Even YoY data is mostly bogus as there is often 10-20% up-down changes that don’t reflect any “trend”, but rather just the average volatility of the underlying stuff you’re measuring.

          ….its the longer sets of 5-10-20 years actually show the real underlying trend.

    2. Appeal to authority much?

      That’s an appeal to data, not an appeal to authority.

      Of course we have those numbers. It’s just a matter of compiling them.

      You don’t have numbers that haven’t been compiled.

    3. First:

      “Appeal to authority much?”

      Then:

      “When fourth and fifth tier cities are whining about rising murder rates something’s going on.”

      So your argument is that we shouldn’t appeal to authority because you’re going to appeal to authority. Without crime stats, we can’t know if there’s been any actual increase in murder rates nationwide and cherry picking individual cities that are making a ruckus isn’t the same thing as providing evidence.

    4. I would suggest that saying the numbers don’t exist because the authorities haven’t yet put them on a platter for you is appealing to authority. No? There is more than one way to appeal to authority.

      The numbers are out there.

      Gathering the initial reports–police reports and suchlike that are, in fact, collected DAILY in cities and towns all over the country is not impossible. It’s like you don’t understand that cities, towns, and counties are compiling this stuff every day. That private citizens can do it by following the police reports in papers all over the country

      I’m not sure why the numbers ten years ago matter. I don’t think anyone’s saying that the murder rate is as bad as it was ten years ago.

      But a lot of smaller cities and towns are complaining about an uptick.

      And here’s the part that annoys me, boys–it’s an uptick that I ascribe to police petulance and cowardice–the only things I see rising as a direct result of Ferguson.

      1. I would suggest that saying the numbers don’t exist because the authorities haven’t yet put them on a platter for you is appealing to authority. No?

        No, that isn’t what “appeal to authority” means. And while the information is obviously out there, you don’t have a count til it’s been counted.

        It’s like you don’t understand that cities, towns, and counties are compiling this stuff every day.

        It’s like you don’t understand that not every jurisdiction makes this info instantly available. I’ve gone through CompStat data and similar sources when putting up posts like this in the past. That’s why I’ve been able to, say, describe recent fluctuations in the New York homicide rate. The entire country, though?that’s another story.

        1. Ah, so saying that the data doesn’t exist because it hasn’t been handed down from ……authority……? isn’t an appeal to authority. Okay.

          And while every, single jurisdiction may not have a local or regional paper with a police blotter, most do. And they record murders, shootings and the like whether or not cops or local politicians like it or not.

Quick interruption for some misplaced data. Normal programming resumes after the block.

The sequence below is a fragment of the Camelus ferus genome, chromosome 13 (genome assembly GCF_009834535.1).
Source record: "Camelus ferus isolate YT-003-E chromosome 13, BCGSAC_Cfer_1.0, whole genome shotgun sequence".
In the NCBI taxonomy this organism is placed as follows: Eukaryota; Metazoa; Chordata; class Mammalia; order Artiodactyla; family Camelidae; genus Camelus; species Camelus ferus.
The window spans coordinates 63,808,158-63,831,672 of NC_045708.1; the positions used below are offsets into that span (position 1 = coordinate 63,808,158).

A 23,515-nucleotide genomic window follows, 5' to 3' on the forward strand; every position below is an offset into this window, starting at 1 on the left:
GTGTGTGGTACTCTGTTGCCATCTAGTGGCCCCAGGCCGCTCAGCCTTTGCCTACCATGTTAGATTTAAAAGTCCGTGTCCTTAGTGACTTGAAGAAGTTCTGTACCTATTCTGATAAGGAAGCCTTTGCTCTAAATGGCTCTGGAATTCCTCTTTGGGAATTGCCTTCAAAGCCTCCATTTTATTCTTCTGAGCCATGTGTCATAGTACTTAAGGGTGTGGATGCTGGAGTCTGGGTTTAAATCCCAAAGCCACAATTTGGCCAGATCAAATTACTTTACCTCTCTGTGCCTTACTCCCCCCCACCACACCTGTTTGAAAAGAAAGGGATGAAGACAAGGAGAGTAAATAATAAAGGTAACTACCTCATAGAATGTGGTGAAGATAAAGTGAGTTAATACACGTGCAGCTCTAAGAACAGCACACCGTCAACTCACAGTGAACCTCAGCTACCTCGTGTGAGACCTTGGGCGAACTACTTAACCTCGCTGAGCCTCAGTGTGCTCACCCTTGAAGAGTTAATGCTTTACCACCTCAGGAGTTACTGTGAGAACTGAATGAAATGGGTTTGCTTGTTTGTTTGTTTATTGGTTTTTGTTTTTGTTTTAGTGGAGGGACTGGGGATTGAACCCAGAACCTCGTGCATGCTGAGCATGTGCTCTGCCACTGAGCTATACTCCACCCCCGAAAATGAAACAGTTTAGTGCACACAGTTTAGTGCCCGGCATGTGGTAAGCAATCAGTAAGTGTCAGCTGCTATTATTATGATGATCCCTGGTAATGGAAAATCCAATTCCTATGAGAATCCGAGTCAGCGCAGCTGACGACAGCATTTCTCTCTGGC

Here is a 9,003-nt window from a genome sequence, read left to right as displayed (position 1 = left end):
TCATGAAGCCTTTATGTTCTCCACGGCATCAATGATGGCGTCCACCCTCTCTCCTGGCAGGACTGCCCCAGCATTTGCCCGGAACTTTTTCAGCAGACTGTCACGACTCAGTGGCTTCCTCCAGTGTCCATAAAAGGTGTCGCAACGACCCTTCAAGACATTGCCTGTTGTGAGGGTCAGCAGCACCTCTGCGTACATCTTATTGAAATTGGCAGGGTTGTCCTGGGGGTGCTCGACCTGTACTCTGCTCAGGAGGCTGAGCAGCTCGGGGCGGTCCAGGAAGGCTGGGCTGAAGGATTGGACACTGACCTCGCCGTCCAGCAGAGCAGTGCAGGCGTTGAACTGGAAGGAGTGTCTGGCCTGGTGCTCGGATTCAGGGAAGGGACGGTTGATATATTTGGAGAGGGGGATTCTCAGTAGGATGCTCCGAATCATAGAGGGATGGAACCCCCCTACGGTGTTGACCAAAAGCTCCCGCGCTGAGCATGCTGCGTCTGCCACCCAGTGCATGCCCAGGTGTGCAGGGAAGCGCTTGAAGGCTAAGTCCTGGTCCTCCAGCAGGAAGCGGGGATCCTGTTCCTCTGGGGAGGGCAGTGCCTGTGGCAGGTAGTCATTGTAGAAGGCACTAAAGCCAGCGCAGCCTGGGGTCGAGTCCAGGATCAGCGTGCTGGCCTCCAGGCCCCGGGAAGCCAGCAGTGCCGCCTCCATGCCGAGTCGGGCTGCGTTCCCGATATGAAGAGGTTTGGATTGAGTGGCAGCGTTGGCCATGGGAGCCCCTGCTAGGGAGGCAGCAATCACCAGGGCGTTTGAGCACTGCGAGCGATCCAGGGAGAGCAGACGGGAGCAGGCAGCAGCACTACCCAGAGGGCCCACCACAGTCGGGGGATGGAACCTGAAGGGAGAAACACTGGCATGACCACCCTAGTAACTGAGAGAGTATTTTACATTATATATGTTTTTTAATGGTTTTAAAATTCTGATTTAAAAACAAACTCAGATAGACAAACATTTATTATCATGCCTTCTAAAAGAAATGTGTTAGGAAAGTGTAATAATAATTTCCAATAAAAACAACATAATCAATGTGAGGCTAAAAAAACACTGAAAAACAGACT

Sure, it’s not as easy to get as it is to wait for the official number, but it’s there, and available.

          1. Ah, so saying that the data doesn’t exist because it hasn’t been handed down from ……authority……? isn’t an appeal to authority.

            Correct.

            And while every, single jurisdiction may not have a local or regional paper with a police blotter, most do.

            Oh, you can’t depend on the press for your numbers here?not if you’re looking at year-to-year trends. They miss too much. (The police miss a lot too, which is why people do crime victimization surveys: to try to catch the stuff that doesn’t get reported to the cops. But the media tend to miss the same stuff the police miss, and then some.)

  12. The FrontPage piece makes some other strange claims too. At one point, looking for explanations for the crime boom, it declares that Barack Obama has engaged in “relentless anti-police rhetoric”?

    This is such utter bullshit. Obama and the left in this country have created the police state through their fascist policies demand and encourage a massive source of enforcement violence. You think all that egalitarian progressivism enforces itself?

  13. Adding insult to stupid….

    …is the idea that “crime is rising because Police are *stepping back*….

    ….from….. doing what they normally do…. which is, “responding to crimes *after* they’ve happened”…

    …wait a minute?

    This idea that “Police (magically!) Prevent Crime” in some otherwise-normal situation is apex-retarded.

    Police *report* crime. They respond to crime. They don’t fucking intimidate crime into the shadows by sheer force of Will, which if they relax for but a moment allows the shadow of Mordor to spread into the happy lands.

    1. Maybe it means that they’re not responding to calls, and that is emboldening criminals.

      911 Operator: “What is your emergency?”

      caller: “Someone broke into my house!”

      911 Operator: “What do you want us to do about it?”

      *click*

      Then again, that wouldn’t be any different than the norm. In my experience cops could care less about crime victims. They seem to only care about victimless crime against the state. Probably because victimless crimes are easy to prove, while crimes with actual victims require actual work. That and they can’t rob a burglar of all his assets, which they can do with drug dealers and the like.

  14. Really, does FrontPage even merit a response?

    1. Equal time. We’d respond to Backpage if necessary.